Speaking of a lack of variety, Dark Void could use more guns - there are only six. Two automatic weapons, a laser that functions like a minigun, two rocket launchers, and a sniper rifle. They're all distinct, and several have a final upgrade that makes them more distinct - like explosive bullets, ricocheting shots, or making dead enemies explode. There are also turrets, grenades, and your Rocket Pack weapons.
At it's best Dark Void is great, but it isn't great for long. Not only is there a late game level where you lose the jetpack and it goes back into "standard TPS mode," but it abruptly ends shortly afterward, just 3-5 hours in. Dark Void had a great deal of potential, but it's apparent that it was a rushed game - a shame they ran out of laundry powder.
Although I'd have had a hard time recommending at $60 it when it first released, I have to give it a recommendation now, since it's only $4. The good parts of the game are worth suffering through the mediocre parts and some pocket change. After all, how many good jetpack games are there?(even if Dark Void is only good 2/3rds of the time.)
Also, as an addition I decided to make on a whim, here's the "short version" of the review:
Alternate WWII, story isn't all that great, Italy sucks, slow beginning, shows promise a couple levels in, is great when you get the Rocket Pack, not enough guns, dogfighting isn't as good as fighting ground based enemies, too few guns, recommendation, 6.75. Survivor Missions: The best of Dark Void condensed into two horde mode maps, arcade-esque scoring system, excellent level design, 8.5. Overall 7.75, rationalization for having DLC have as much control over the score as the main game.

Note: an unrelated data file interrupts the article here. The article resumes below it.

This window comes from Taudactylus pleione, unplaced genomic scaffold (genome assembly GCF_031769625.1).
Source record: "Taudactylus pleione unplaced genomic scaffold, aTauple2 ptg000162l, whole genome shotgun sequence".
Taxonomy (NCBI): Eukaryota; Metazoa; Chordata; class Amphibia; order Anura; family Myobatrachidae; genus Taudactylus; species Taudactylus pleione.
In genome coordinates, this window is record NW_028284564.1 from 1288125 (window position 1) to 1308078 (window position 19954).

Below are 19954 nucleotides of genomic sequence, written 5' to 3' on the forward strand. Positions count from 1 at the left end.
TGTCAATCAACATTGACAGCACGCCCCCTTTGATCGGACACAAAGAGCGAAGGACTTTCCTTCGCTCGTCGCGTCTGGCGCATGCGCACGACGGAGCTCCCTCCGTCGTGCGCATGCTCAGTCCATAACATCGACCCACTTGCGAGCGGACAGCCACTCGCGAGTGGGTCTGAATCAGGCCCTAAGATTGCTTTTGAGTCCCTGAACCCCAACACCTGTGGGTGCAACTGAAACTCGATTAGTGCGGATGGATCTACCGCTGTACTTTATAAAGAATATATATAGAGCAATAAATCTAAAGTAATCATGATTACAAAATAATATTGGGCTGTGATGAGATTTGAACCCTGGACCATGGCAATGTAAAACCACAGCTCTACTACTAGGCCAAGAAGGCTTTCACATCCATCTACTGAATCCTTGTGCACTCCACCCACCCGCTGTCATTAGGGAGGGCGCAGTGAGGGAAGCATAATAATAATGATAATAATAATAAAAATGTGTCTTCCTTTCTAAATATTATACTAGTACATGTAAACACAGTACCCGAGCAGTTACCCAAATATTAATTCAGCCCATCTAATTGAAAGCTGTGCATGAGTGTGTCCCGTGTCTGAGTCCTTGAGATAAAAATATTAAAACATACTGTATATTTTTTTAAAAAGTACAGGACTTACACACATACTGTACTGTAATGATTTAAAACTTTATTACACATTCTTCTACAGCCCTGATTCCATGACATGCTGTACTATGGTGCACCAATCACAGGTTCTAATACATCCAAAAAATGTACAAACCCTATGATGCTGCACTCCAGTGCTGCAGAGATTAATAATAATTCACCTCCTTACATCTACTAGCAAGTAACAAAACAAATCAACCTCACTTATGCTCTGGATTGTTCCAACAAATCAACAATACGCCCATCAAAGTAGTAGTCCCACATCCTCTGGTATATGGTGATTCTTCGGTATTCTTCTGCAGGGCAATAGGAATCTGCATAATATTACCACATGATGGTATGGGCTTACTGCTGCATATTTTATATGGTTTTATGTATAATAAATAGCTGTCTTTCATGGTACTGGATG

*This review has not been edited to address the Zero Punctuation reference
The Survivor Missions
The Survivor Missions DLC is a $4.99, two map horde mode. It features an air map that's fine, but suffers from the problems mentioned with air to air combat mentioned previously. The star of the DLC is the ground map, The Battle of Ghen Crag. They each have you defend three objectives for ten waves in addition to trying to stay alive, and while the air map has you defend the three objectives simultaneously, the ground map has three different areas that you defend one at a time.
Each of the areas focus on different aspects of Dark Void, but you're capable of using all of them in each of the areas (except for the vertical cover system on the second area). In truth it's more like three small, well designed maps than a single large one, and switching between them with each wave keeps it interesting.
In addition, there's a point system where you get points for killing enemies, and killing an enemy causes a multiplier to go up. It stays between waves, and you can get massive amounts of points in the later waves. You should be able to fully upgrade most, if not all weapons within the fifth wave, and you can switch on a whim since there's a Weapon Locker with each of the weapons in it.
By default, it's fairly challenging, but you can make the difficulty anywhere between that and masochistic with Survivor Modes. They increase the difficulty by adding a time limit, increasing enemy health, removing AI allies, or other things. Each adds a multiplier of 2, 4, then 6 to your final score.
For the overall score, 7.75. Someone might object to having the DLC impact the score as much as the game, but they almost cost the same amount. The main game might have more content, but I've already spent more time playing the DLC. Therefore, I'll go with the average between the two.